“The handsome clothes belong to a Venetian gentleman, not to a peasant or a fisherman, and are appropriate with the attenuated image of the tool: in the hands of this meditative, or resting, figure the staff must allude to manual labour. Neither spade nor hoe, it has a point at one end but so hidden in the grass that it is only visible on a close and careful examination.”(114)







. “Eve is seated opposite him a white wrap that barely covers her. The baby in her lap and her own nakedness indicate recent childbirth, a familiar schema in earlier art. The slender bush that grows out in front of her cannot be a simple decoration in this painting of such deliberate construction: its compositional importance has already been noted by other interpreters…who have tried in vain to establish its meaning.”



In chapter 4 Settis provided a number of images of Adam and Eve after their expulsion from the Garden of Eden. It was an impressive feat but in every image the Man and the Woman do not exhibit the disparity of clothed and unclothed figures found in the Tempest.

For example, in Amadeo’s, Bergamo bas-relief, both Adam and Eve are nude, just as they are in Jacopo della Quercia’s relief in St Petronio in Bologna. In all the other images it is the same. Either Adam and Eve are both nude, or both clothed.

The Adam in these images is always a rustic laborer, and not the poised Venetian aristocrat of Giorgione’s painting. This development is one of the main props for the “hidden subject” thesis proposed by Settis. Moreover, the Adam in these images is usually the central or focal point, but in the Tempest the Man directs the viewer’s attention to the Woman and Child.

The Woman’s nudity is only explained as a sign of “recent childbirth,” but the child in the Tempest is obviously almost a year old. He holds himself up nicely while nursing. Settis did not identify the plant in the Tempest, but he did argue that it is there to cover the Woman’s nakedness. He also argued that the dead root beneath the woman’s heel was not part of the plant but the “serpent” slithering into the rock fleeing God’s wrath.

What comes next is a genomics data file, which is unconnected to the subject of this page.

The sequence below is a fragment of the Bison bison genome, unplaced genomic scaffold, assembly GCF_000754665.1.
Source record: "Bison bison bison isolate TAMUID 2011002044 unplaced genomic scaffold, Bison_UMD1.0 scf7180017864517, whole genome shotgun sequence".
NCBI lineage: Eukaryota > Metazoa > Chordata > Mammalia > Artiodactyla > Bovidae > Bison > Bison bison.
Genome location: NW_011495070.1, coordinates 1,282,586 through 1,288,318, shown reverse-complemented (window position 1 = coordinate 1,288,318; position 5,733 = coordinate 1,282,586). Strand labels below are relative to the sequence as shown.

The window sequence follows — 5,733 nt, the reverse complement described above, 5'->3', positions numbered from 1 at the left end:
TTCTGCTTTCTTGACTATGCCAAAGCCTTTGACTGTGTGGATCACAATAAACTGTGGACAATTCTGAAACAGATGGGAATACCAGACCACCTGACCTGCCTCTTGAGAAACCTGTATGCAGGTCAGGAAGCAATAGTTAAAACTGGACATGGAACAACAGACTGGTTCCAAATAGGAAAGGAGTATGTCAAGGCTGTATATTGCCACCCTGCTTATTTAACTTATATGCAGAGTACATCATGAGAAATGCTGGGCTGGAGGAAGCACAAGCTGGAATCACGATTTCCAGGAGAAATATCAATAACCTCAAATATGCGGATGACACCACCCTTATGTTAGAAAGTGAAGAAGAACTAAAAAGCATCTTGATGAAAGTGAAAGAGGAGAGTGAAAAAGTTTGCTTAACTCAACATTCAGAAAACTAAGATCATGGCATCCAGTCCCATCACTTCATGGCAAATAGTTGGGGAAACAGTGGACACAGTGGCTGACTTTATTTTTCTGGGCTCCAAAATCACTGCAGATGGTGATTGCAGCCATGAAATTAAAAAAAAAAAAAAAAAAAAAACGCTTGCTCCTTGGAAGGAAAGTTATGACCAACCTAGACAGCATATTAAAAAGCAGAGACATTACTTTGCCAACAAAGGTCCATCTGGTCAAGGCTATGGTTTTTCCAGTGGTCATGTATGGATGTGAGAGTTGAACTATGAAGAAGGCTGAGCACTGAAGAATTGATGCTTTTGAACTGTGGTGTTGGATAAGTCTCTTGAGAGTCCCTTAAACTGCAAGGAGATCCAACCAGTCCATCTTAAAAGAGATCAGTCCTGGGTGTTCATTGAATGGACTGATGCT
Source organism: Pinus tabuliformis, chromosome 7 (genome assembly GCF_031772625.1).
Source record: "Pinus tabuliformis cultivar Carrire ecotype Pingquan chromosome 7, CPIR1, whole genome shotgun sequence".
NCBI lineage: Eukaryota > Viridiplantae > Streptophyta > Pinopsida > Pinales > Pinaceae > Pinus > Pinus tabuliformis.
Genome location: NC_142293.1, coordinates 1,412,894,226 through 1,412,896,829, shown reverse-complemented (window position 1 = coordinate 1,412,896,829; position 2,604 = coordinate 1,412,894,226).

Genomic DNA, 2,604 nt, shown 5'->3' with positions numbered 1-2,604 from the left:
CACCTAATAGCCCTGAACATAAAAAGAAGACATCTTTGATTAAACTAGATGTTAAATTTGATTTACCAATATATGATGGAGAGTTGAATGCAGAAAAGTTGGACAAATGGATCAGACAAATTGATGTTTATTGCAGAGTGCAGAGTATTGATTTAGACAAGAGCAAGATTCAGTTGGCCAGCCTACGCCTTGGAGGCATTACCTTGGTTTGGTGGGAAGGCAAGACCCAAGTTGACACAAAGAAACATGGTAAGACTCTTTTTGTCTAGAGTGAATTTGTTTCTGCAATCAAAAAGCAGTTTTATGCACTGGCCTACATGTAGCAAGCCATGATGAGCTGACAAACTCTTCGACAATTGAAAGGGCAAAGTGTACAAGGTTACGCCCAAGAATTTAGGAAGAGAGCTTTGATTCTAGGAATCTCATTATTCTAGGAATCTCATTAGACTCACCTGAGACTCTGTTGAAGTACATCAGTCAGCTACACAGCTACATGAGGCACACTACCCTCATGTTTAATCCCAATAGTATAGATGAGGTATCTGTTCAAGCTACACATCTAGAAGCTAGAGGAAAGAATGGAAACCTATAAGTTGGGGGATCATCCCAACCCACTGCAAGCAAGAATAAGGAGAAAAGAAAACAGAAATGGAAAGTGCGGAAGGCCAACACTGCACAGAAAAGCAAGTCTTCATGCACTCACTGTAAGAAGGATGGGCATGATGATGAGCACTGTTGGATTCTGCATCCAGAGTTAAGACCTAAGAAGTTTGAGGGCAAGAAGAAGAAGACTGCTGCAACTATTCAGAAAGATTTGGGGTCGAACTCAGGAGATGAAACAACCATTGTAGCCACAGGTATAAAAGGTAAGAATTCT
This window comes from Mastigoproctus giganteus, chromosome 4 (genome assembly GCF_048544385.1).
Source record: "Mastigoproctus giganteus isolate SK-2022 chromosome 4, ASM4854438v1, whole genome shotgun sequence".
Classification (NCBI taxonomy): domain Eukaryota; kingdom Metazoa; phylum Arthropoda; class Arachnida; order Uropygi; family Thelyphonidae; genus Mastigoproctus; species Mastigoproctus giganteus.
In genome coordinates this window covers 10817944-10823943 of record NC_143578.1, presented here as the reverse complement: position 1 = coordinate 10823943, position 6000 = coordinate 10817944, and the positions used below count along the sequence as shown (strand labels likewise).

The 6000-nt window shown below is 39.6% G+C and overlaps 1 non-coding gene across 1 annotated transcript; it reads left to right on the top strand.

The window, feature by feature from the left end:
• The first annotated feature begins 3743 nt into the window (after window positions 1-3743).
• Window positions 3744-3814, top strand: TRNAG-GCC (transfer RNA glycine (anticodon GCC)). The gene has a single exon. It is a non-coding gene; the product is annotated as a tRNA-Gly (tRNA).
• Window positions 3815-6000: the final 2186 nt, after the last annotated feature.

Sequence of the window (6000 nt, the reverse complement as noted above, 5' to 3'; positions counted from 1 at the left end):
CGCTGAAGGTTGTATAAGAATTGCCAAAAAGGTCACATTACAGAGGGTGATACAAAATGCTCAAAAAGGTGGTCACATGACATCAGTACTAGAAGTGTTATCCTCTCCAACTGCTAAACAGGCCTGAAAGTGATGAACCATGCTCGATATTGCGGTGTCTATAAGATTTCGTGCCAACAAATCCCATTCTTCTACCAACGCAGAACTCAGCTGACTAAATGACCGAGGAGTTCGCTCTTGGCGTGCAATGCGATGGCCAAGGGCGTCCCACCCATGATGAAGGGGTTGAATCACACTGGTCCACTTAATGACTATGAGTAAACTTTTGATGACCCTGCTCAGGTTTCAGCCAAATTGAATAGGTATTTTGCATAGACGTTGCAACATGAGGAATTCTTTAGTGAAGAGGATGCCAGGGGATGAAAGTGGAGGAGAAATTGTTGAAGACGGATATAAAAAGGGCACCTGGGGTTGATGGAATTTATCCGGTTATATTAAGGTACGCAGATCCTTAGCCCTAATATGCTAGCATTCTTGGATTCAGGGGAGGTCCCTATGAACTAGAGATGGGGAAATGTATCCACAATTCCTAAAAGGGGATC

Also, like some others, Settis argued that the lightning bolt in the background was a symbolic representation of God, and that it and the storm were hovering over the couple forever banished from Paradise. The gates of Paradise have forever been closed to them and the broken columns are symbolic of death. Yet according to the rules of perspective the storm and lightning bolt are miles in the distance. Moreover, in the foreground the couple is bathed in sunlight. They show no trace of fear, anxiety, or loss.

Speaking of Paradise, why would one of the buildings show an emblematic representation of Padua’s Carrara family?

Despite his thesis there is much in this work by Professor Settis that could support an interpretation of the "Tempest" as "The Rest on the Flight into Egypt." See below.

“it is usually the case that we instantly recognize a picture of a woman and child as Mary and Jesus….We recognize Virgin and Child above all by means of the many different images in our memory and form, as it were, a single type. It is visual experience itself, repeated over and over again, but always receptive, that tells us the title of the picture.” (82)

“But that memory can be lost; and when this happens an image that was created for a public that could understand it becomes incomprehensible to observers who are alien to that particular figurative culture. This can give rise to absurd and fantastic interpretations.” (82)

“In choosing a painting as a vehicle for expressing personal feelings, ‘inventiveness’ must have been severely hampered by the inescapable weight of authority represented by previous iconographic tradition. The transformation of an ‘interior subject’ into something less comprehensible entailed searching out an unusual iconography, and also perhaps attenuating its meaning by eliminating or toning down its essential features.” (129)

“Even more complex and difficult was the task of fitting a religious theme into this ‘closed’ and private use of art….But to a painter in the time of Palma il Vecchio and Giorgione, a Christian subject would have had a different weight….The codification of iconography for religious subjects must have been that much more forceful for being accepted as serving the true Christian faith. Equally, it was that more difficult to dare to choose a Christian theme as a way of expressing personal thoughts.” (129/130)


Salvatore Settis, Giorgione’s Tempest, Interpreting the Hidden Subject, Chicago, 1990. Page references are in parentheses.

Dr. Francis P. DeStefano
5/6/2011